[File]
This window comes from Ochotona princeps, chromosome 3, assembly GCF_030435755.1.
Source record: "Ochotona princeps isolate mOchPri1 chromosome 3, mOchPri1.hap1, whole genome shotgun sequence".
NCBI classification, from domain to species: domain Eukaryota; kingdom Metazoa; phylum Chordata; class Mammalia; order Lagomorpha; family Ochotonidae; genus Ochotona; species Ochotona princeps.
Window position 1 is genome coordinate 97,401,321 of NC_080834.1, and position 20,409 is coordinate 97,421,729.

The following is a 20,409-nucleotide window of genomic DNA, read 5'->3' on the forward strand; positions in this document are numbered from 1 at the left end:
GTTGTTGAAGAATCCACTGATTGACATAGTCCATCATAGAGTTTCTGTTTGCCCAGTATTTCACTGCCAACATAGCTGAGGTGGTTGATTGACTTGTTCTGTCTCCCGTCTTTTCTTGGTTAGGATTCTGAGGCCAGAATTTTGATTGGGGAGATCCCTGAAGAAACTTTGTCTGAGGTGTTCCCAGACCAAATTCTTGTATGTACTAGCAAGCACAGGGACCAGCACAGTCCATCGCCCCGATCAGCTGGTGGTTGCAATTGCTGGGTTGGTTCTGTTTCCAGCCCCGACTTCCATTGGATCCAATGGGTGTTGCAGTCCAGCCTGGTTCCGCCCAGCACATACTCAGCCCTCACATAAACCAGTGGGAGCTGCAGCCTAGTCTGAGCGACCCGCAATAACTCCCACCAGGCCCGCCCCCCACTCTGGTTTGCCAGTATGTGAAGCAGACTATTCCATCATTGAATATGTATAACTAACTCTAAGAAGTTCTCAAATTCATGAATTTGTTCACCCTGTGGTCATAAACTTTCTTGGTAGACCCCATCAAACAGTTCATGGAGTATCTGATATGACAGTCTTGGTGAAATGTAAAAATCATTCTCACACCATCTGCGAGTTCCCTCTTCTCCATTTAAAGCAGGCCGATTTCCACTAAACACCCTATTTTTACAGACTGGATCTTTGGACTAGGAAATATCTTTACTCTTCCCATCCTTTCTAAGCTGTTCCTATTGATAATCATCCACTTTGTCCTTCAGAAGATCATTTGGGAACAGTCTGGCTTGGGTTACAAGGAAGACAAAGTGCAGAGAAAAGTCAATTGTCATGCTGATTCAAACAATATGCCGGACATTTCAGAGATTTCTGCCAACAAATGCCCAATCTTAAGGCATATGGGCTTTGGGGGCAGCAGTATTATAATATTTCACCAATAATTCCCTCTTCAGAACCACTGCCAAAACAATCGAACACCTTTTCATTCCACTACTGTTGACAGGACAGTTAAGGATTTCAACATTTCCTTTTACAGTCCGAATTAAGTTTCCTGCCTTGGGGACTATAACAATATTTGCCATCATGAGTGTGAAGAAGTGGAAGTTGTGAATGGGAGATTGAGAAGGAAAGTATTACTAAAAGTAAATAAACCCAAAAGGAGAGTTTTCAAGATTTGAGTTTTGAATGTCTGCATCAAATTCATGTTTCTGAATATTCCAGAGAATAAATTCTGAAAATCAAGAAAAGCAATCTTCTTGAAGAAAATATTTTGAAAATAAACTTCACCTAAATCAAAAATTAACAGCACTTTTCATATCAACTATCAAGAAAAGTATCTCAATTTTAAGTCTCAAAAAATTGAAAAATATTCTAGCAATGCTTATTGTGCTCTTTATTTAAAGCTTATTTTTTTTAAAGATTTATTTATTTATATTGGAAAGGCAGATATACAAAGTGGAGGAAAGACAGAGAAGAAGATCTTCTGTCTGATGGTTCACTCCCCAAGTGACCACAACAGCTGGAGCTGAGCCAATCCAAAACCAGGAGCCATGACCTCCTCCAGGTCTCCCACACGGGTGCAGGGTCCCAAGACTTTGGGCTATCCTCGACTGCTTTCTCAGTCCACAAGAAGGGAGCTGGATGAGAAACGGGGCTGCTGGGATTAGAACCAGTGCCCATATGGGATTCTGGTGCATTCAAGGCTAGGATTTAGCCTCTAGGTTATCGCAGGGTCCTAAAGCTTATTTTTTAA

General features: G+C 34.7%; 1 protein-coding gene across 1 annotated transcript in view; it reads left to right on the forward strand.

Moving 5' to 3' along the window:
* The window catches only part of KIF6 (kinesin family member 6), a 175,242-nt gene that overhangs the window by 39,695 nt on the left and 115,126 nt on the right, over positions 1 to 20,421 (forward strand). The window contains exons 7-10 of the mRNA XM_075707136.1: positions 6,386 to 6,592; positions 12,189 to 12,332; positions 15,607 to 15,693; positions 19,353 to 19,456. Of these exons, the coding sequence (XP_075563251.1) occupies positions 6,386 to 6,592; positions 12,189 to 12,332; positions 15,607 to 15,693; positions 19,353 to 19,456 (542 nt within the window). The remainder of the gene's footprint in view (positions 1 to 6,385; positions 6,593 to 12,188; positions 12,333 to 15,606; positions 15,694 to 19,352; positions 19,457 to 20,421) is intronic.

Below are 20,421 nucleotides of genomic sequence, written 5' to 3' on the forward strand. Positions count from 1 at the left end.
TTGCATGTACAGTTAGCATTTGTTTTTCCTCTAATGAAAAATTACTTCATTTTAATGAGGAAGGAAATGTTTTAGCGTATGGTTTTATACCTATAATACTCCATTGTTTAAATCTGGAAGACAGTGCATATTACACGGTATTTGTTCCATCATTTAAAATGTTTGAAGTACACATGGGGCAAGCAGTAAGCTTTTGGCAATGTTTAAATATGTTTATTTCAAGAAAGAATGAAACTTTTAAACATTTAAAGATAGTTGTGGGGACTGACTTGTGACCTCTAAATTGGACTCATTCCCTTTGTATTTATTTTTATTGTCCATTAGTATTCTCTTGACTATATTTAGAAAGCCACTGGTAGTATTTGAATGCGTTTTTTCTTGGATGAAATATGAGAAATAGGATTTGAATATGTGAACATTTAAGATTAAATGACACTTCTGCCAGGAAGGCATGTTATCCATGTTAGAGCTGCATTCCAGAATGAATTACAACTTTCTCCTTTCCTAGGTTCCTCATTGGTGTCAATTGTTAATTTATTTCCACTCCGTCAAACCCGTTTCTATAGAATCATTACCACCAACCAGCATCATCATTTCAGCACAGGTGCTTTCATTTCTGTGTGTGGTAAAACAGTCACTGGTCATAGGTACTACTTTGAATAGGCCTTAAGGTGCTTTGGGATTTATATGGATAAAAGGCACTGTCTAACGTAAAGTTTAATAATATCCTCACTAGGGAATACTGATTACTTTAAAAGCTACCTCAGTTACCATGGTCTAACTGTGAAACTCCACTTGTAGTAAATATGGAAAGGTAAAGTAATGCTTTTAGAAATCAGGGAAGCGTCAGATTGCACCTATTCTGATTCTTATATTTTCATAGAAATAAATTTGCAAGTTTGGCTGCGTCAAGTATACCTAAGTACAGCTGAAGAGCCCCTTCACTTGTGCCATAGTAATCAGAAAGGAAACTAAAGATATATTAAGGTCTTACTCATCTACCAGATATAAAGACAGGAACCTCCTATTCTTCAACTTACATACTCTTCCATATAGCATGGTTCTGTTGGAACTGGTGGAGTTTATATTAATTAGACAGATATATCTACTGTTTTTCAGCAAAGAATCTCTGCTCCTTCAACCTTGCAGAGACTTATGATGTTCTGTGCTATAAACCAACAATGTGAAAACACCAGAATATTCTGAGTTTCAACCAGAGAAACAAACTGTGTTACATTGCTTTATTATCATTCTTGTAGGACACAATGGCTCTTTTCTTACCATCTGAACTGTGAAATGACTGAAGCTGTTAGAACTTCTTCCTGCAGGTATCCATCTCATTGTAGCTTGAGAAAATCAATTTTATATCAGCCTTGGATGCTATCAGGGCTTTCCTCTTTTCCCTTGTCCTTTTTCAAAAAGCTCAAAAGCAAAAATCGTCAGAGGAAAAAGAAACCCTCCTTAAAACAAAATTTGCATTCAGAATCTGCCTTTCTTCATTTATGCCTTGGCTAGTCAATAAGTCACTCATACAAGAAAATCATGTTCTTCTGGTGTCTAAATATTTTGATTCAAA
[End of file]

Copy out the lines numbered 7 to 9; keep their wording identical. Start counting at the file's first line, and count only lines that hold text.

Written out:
General features: G+C 34.7%; 1 protein-coding gene across 1 annotated transcript in view; it reads left to right on the forward strand.

Moving 5' to 3' along the window:
* The window catches only part of KIF6 (kinesin family member 6), a 175,242-nt gene that overhangs the window by 39,695 nt on the left and 115,126 nt on the right, over positions 1 to 20,421 (forward strand). The window contains exons 7-10 of the mRNA XM_075707136.1: positions 6,386 to 6,592; positions 12,189 to 12,332; positions 15,607 to 15,693; positions 19,353 to 19,456. Of these exons, the coding sequence (XP_075563251.1) occupies positions 6,386 to 6,592; positions 12,189 to 12,332; positions 15,607 to 15,693; positions 19,353 to 19,456 (542 nt within the window). The remainder of the gene's footprint in view (positions 1 to 6,385; positions 6,593 to 12,188; positions 12,333 to 15,606; positions 15,694 to 19,352; positions 19,457 to 20,421) is intronic.